Corporate interests may have influenced key public health declaration
Corporate interests may have influenced a key public health declaration, intended to promote integrity and transparency at the interface of science and policy-making, warn a trio of leading academics in an analysis published online in the journal Tobacco Control.
The Brussels Declaration had extensive involvement of the tobacco and alcohol industries during its development and offers the potential to advance their agendas, say the authors.
The 20-point blueprint was launched at the American Association for the Advancement of Science in Boston, Massachusetts, in February 2017.
Despite the widespread backing of many leading scientists and institutions, "there are major concerns about how it was developed, and, in particular, the extensive involvement of tobacco and alcohol industry actors," highlight the authors.
The initiative, which reportedly originated with a communications consultancy (Sci-Com), was developed on the back of a series of consultations with more than 300 interested parties from 35 countries.
But only 165 of these people are named, so it's not clear who else was involved, nor is there any information on how they were all selected, the authors point out.
And senior level people from the tobacco industry were involved, with representatives from British American Tobacco far exceeding those from any other company. Yet Article 5.3 of the Framework Convention on Tobacco precludes the tobacco industry and associated vested interests from having any input into public health policy.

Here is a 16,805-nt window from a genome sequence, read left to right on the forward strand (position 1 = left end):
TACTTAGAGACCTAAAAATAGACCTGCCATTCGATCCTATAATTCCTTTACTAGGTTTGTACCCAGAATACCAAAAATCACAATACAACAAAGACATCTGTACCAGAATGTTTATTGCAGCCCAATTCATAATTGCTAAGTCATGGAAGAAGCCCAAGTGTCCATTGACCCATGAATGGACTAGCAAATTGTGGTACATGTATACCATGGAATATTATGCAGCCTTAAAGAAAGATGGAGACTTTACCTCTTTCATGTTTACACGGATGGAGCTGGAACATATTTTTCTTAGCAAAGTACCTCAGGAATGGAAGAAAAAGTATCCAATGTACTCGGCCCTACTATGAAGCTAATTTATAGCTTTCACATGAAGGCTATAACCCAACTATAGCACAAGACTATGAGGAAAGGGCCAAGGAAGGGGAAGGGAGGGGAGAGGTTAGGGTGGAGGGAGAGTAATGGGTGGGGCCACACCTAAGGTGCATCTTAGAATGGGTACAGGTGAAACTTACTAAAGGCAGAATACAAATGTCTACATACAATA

Seven different alcohol organisations were also involved, including the Brewers of Europe, Spirits Europe, the Portman Group, and the Scotch Whisky Association, all of which have variously critiqued individual scientists, research agendas, and initiatives in the public health arena, say the authors.
In all, 20 of the 165 named individuals directly represented tobacco or alcohol industry organisations: the Declaration proposes that policy-makers give much greater access to industry, and the organisations that represent its interests.
An email sent to the head of Sci-Com from the authors asking how the costs were met, and from which sources, went unanswered.
A similar process is now in train for Africa, with a further statement along the same lines as that for the Brussels Declaration, the authors point out, adding that as smoking rates fall in traditional markets, Africa is seen as an important growth market for tobacco.
The authors caution that as yet it's not clear if the Declaration has influenced policy-makers' views and intentions.But it has the potential to do so, they argue.
"The Brussels Declaration argues for the need to protect science from distortion by vested interests. Yet it appears to be a vehicle for advancing the vested interests of certain corporate sectors," they write.
"Calls for research integrity reflect core values of the research community. They should not be used as instruments to undermine science or to assist harmful industries." Careful monitoring is needed to ensure that science policies and public health are not unduly influenced, they conclude.
In a linked editorial, Professor Lisa Bero, of the University of Sydney, says that industry has form when it comes to influencing scientific evaluation/standards and shaping science policy to promote its own interests.
What is surprising, she says, is the low level of awareness of this activity among scientists and public health researchers. She provides 10 top tips on how best to spot industry involvement.
"Collectively, scientists need to learn to recognise when genuine commitments to research integrity are being hijacked to advance industry agendas. Investigating new initiatives based on the 10 tips...should make it easier for scientists to expose such initiatives and walk away from involvement with them," she declares.
Editorial: Ten tips for spotting industry involvement in science policy, DOI: 10.1136/tobaccocontrol-2018-054386